For Immediate Release- February 8, 2023
AFT-NH Statement on Bill on ‘Obscene Materials’
in K-12 and Higher Education Classes, Public Libraries
CONCORD, N.H.—The following is a statement from AFT-New Hampshire President Deb Howes on HB 514, a bill to provide a procedure for people to complain about so-called obscene materials in K-12 and higher education classes and public libraries but that does not even clearly define what would be considered obscene:
“For all intents and purposes, this legislation about the dissemination of obscene materials is a book ban bill. Incredibly, the bill’s sponsors don’t even have the guts to clearly define what would be considered obscene, so it’s really meant to intimidate teachers and deprive students—both school-aged and adults—of books that one person who files a complaint deems objectionable. It practically begs parents or guardians to complain about a particular book to their local school board in the case of public schools, opening the way to a chaotic free-for-all. For public universities, public libraries and museums, it adds the Department of Education to the agencies that can initiate legal hearings to find material ‘obscene’ after receiving anonymous citizen complaints. Higher education faculty actually could be arrested, charged and indicted if they are found to be using a book that is judged to be obscene, whatever that means.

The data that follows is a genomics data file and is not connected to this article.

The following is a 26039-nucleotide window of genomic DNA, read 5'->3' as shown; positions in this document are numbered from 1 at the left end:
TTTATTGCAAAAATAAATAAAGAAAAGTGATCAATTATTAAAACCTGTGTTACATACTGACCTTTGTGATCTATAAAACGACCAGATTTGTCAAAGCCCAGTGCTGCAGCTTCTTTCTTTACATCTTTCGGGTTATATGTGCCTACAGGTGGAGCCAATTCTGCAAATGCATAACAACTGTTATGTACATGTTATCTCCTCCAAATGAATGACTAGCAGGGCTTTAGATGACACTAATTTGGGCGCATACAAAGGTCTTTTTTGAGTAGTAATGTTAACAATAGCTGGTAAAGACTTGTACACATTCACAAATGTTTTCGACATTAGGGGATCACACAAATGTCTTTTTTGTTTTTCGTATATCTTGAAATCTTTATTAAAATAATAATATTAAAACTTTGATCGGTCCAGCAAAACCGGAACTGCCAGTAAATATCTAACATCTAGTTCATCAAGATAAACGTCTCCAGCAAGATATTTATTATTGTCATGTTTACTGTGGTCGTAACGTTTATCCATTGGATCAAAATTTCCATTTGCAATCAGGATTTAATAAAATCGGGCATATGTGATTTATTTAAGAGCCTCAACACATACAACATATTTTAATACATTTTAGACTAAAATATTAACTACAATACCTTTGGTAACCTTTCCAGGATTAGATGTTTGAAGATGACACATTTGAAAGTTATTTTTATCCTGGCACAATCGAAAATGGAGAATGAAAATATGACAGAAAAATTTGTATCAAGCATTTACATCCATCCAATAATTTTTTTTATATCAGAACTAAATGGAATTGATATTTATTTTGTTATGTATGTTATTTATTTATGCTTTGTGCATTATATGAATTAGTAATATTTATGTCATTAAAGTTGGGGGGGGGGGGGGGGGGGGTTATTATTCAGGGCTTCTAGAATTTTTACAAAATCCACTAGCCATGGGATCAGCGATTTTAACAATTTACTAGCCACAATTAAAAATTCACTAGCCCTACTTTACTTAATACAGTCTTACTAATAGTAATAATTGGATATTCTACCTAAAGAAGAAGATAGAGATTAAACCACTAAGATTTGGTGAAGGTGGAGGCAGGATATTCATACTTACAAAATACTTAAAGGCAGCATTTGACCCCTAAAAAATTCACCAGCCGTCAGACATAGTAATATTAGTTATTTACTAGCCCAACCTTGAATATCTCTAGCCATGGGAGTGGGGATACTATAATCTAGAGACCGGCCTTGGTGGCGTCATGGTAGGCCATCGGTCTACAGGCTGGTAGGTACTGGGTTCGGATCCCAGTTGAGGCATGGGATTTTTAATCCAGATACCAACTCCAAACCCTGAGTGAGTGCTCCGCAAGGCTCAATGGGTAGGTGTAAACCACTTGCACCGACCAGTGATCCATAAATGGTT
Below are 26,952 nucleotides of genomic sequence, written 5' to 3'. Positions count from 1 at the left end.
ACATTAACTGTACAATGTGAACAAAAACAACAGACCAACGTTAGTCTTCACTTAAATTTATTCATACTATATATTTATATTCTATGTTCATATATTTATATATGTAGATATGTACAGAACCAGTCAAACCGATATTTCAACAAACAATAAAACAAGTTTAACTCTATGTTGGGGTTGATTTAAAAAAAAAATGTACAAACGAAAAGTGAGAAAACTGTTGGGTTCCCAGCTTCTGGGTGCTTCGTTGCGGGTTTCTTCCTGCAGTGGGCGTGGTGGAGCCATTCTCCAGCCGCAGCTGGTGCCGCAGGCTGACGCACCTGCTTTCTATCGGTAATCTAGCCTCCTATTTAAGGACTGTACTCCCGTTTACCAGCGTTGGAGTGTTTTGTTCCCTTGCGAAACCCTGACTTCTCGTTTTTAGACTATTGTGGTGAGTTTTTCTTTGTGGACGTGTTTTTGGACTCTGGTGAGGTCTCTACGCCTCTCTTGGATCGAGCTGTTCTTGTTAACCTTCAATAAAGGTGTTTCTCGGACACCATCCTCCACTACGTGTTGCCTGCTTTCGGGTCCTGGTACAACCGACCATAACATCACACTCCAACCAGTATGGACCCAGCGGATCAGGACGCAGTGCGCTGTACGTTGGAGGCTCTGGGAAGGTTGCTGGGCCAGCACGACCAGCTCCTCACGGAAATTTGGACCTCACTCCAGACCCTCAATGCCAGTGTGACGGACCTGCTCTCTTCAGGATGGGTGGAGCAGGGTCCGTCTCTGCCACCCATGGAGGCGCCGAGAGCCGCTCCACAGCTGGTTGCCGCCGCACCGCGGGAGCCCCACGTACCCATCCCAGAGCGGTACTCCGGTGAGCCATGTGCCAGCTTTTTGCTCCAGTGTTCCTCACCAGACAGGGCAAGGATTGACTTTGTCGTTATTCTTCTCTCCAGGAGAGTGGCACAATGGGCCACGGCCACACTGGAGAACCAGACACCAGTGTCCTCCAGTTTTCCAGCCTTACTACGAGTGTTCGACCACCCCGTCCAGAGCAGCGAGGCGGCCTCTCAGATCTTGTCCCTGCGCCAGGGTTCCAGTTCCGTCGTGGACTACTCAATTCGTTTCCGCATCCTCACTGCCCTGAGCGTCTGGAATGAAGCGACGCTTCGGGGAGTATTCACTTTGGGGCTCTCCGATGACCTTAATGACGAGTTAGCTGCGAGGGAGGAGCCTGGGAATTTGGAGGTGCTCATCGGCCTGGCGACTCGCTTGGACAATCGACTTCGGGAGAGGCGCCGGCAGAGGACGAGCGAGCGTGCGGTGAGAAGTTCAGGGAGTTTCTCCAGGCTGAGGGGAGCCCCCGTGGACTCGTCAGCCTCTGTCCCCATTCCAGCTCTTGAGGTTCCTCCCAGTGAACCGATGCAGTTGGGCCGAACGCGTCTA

“This is disgusting and meant to censor students’ education and deprive them of quality books. Book bans have no place in New Hampshire K-12, public libraries or higher education classes. We will fight vigorously to ensure that our students have the books they need to receive a well-rounded, honest education. We also will stand firm for the right to access the whole world of ideas through public libraries and universities.”
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